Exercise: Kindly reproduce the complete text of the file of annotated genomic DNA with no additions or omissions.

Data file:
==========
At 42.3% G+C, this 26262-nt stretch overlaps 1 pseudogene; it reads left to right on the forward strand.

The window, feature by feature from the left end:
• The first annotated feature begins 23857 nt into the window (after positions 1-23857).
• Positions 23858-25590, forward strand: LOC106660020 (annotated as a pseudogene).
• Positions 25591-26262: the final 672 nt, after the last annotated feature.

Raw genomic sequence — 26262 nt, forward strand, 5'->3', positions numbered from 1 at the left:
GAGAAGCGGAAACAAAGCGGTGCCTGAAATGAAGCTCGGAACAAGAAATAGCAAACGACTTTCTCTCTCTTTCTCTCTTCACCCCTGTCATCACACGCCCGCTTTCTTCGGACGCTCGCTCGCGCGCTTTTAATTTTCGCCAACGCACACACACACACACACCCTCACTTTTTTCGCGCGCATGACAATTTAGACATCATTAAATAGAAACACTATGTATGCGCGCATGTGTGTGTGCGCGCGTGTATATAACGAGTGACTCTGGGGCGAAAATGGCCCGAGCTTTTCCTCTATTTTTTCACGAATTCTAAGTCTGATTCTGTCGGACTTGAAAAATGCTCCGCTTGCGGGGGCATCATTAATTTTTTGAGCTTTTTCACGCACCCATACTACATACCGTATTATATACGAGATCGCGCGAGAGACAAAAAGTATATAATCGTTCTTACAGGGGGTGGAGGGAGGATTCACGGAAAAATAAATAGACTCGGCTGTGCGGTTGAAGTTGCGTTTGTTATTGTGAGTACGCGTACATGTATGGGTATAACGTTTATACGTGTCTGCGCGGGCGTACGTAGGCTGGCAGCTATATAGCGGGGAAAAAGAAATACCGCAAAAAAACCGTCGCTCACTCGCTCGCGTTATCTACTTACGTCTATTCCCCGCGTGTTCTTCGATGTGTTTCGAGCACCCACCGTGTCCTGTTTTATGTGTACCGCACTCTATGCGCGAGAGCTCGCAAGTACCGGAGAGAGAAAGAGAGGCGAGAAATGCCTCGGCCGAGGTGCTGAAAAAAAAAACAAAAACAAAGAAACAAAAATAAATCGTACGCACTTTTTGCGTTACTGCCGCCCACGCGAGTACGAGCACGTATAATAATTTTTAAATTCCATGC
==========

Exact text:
At 42.3% G+C, this 26262-nt stretch overlaps 1 pseudogene; it reads left to right on the forward strand.

The window, feature by feature from the left end:
• The first annotated feature begins 23857 nt into the window (after positions 1-23857).
• Positions 23858-25590, forward strand: LOC106660020 (annotated as a pseudogene).
• Positions 25591-26262: the final 672 nt, after the last annotated feature.

Raw genomic sequence — 26262 nt, forward strand, 5'->3', positions numbered from 1 at the left:
GAGAAGCGGAAACAAAGCGGTGCCTGAAATGAAGCTCGGAACAAGAAATAGCAAACGACTTTCTCTCTCTTTCTCTCTTCACCCCTGTCATCACACGCCCGCTTTCTTCGGACGCTCGCTCGCGCGCTTTTAATTTTCGCCAACGCACACACACACACACACCCTCACTTTTTTCGCGCGCATGACAATTTAGACATCATTAAATAGAAACACTATGTATGCGCGCATGTGTGTGTGCGCGCGTGTATATAACGAGTGACTCTGGGGCGAAAATGGCCCGAGCTTTTCCTCTATTTTTTCACGAATTCTAAGTCTGATTCTGTCGGACTTGAAAAATGCTCCGCTTGCGGGGGCATCATTAATTTTTTGAGCTTTTTCACGCACCCATACTACATACCGTATTATATACGAGATCGCGCGAGAGACAAAAAGTATATAATCGTTCTTACAGGGGGTGGAGGGAGGATTCACGGAAAAATAAATAGACTCGGCTGTGCGGTTGAAGTTGCGTTTGTTATTGTGAGTACGCGTACATGTATGGGTATAACGTTTATACGTGTCTGCGCGGGCGTACGTAGGCTGGCAGCTATATAGCGGGGAAAAAGAAATACCGCAAAAAAACCGTCGCTCACTCGCTCGCGTTATCTACTTACGTCTATTCCCCGCGTGTTCTTCGATGTGTTTCGAGCACCCACCGTGTCCTGTTTTATGTGTACCGCACTCTATGCGCGAGAGCTCGCAAGTACCGGAGAGAGAAAGAGAGGCGAGAAATGCCTCGGCCGAGGTGCTGAAAAAAAAAACAAAAACAAAGAAACAAAAATAAATCGTACGCACTTTTTGCGTTACTGCCGCCCACGCGAGTACGAGCACGTATAATAATTTTTAAATTCCATGC